In concept 3, concept 1 is modified to use light polarization to optically split the incoming light to potentially reduce background clutter on one of the detectors. In concept 4, the integration times of the two detectors in concept 1 are set at different speeds to increase the sensor dynamic range, while still achieving 100% operability. Finally, in concept 5, one or both of the concept 1 detectors are translated in a direction perpendicular to the incoming light. This approach achieves the 100% operability of concept 1 and also creates a higher pixel density to increase the spatial resolution of the sensor.

BRIEF DESCRIPTION OF THE DRAWINGS

FIG. 1 shows a typical sensor with simplified optics and a single 2-dimensional detector array.

FIG. 2 is a diagram of concept 1 in which an optical power splitter is used to split the incoming light onto two optically aligned detectors, Array A and Array B.

FIG. 3 is an example of two analytically overlaid detector arrays wherein the locations of poorly-operating pixels of focal plane array A (FPA A) (3 a) differ from the locations of poorly-operating pixels of FPA B (3 b) yielding a perfect focal plane array (3 c) when the outputs of FPA A and FPA B are electronically integrated.

FIG. 4 is a concept 1-type diagram in which switchable wavelength filters are positioned between the power splitter and the detectors.

FIG. 5 is a concept 1-type diagram in which light polarization is used to optically split incoming light that is then projected onto the two FPAs.

FIG. 6 depicts a long FPA A integration cycle and a short FPA B integration cycle.

FIG. 7 shows the translation of FPA B relative to FPA A to obviate poorly-operating pixels on FPA A.

FIG. 8 shows the translation of FPA B relative to FPA A to achieve 4 resolution.

DESCRIPTION OF THE PREFERRED EMBODIMENT

Concept 1: Incoming energy is optically split onto two optically aligned detectors rigidly connected to an optical power splitter to electronically produce a pixel map with an effective operability of 100%.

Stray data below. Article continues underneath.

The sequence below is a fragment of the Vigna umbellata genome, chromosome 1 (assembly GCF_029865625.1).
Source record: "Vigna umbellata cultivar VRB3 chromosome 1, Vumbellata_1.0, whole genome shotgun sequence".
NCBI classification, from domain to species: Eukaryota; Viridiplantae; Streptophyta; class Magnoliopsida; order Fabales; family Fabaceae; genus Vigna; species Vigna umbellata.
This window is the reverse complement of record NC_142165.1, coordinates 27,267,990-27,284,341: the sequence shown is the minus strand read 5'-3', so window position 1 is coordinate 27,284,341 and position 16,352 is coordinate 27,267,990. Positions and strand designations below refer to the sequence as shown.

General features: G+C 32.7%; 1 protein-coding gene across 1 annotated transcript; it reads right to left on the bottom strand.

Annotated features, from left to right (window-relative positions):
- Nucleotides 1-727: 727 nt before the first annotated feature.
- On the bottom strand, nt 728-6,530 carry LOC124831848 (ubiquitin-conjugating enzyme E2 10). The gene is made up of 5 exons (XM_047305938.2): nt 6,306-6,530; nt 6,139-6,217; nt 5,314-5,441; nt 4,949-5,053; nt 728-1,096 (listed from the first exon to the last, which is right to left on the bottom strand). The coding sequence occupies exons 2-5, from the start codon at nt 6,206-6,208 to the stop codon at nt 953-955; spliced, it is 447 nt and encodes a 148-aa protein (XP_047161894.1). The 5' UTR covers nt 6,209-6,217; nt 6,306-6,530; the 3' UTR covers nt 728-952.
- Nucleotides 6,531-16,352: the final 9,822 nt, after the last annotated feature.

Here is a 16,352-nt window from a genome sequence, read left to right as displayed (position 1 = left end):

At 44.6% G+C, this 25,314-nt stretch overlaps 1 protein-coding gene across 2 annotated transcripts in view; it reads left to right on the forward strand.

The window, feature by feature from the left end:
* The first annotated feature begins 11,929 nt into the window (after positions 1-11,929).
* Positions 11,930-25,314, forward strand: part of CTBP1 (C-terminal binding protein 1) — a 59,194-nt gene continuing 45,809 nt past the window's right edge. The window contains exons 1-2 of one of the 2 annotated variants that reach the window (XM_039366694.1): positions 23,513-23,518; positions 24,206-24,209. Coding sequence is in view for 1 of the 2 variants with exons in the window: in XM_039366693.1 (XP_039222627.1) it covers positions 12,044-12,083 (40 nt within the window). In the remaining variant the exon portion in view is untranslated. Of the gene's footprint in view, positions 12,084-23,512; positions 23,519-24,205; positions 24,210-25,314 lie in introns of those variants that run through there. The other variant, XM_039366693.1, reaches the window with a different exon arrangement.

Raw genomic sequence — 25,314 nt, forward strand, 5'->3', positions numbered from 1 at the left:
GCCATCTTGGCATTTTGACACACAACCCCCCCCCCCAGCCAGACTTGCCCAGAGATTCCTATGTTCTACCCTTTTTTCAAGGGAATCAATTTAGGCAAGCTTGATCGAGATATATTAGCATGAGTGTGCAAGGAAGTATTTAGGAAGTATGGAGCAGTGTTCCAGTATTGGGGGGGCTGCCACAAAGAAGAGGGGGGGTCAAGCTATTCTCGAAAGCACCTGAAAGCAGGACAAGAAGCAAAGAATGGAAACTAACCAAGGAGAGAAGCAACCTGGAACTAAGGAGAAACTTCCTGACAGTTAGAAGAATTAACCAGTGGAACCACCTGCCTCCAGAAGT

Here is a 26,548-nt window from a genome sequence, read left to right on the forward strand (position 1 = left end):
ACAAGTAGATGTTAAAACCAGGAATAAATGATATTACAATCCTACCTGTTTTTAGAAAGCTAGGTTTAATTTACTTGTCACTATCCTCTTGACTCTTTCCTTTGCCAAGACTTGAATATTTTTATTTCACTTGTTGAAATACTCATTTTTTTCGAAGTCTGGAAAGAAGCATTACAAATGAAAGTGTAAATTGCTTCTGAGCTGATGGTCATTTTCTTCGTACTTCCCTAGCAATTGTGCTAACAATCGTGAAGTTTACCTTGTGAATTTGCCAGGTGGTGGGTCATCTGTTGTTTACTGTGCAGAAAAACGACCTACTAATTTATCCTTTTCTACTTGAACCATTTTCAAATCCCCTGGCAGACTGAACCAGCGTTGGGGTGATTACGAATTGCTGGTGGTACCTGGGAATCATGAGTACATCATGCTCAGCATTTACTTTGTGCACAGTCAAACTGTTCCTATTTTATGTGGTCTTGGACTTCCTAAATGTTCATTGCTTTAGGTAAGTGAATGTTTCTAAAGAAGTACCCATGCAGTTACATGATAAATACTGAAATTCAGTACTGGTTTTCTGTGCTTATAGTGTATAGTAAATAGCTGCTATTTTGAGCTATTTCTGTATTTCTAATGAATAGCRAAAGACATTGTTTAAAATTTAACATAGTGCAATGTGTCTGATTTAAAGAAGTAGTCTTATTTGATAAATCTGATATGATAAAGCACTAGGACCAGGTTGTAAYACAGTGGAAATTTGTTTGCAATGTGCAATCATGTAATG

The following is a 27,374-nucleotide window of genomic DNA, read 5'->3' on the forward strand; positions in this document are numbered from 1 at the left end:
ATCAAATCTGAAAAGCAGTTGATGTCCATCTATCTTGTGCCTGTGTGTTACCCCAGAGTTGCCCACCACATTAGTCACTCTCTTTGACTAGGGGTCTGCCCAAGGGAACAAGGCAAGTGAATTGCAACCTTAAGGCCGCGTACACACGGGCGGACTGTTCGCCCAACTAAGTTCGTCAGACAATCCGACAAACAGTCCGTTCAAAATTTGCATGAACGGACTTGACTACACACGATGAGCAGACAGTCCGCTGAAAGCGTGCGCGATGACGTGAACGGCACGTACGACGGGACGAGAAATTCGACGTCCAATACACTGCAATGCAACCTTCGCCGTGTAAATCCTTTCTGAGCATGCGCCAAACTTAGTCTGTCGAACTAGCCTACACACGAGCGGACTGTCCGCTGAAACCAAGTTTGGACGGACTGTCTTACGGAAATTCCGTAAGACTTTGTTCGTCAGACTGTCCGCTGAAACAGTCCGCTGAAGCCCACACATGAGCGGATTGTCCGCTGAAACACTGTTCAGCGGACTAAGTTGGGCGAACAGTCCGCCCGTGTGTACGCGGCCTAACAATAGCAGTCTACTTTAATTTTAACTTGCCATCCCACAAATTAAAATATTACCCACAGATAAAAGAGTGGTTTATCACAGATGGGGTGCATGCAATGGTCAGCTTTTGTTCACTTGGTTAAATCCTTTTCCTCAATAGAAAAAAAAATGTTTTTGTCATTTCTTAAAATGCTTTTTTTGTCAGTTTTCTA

In this embodiment the incoming light is power split onto two image planes each containing a two-dimension (2-D) focal plane array (FPA) detector as shown in FIG. 2. The detectors are optically aligned such that a point source would illuminate a pixel at the same (x, y) location in each detector. It is critical to select two detectors such that there is no overlap in their poorly-operating pixels. An example of this is shown in FIG. 3 where the outputs of two representative 2-D detector arrays are analytically overlaid. FIG. 3 a is a 1010 FPA with four poorly-operating pixels yielding 96% operability. FIG. 3 b is a second 1010 FPA with 7 poorly-operating pixels for 93% operability. None of the physical locations of the poorly-operating pixels are the same in the two FPAs as shown in FIG. 3 c. Analytically combining the outputs of the two FPAs yields a single effective FPA with 100% operability, i.e., the signal from the two detectors is combined and used in place of the output of a single detector. The combining of the signals from the two detectors can be performed electrically or analytically in the post-processing of the data.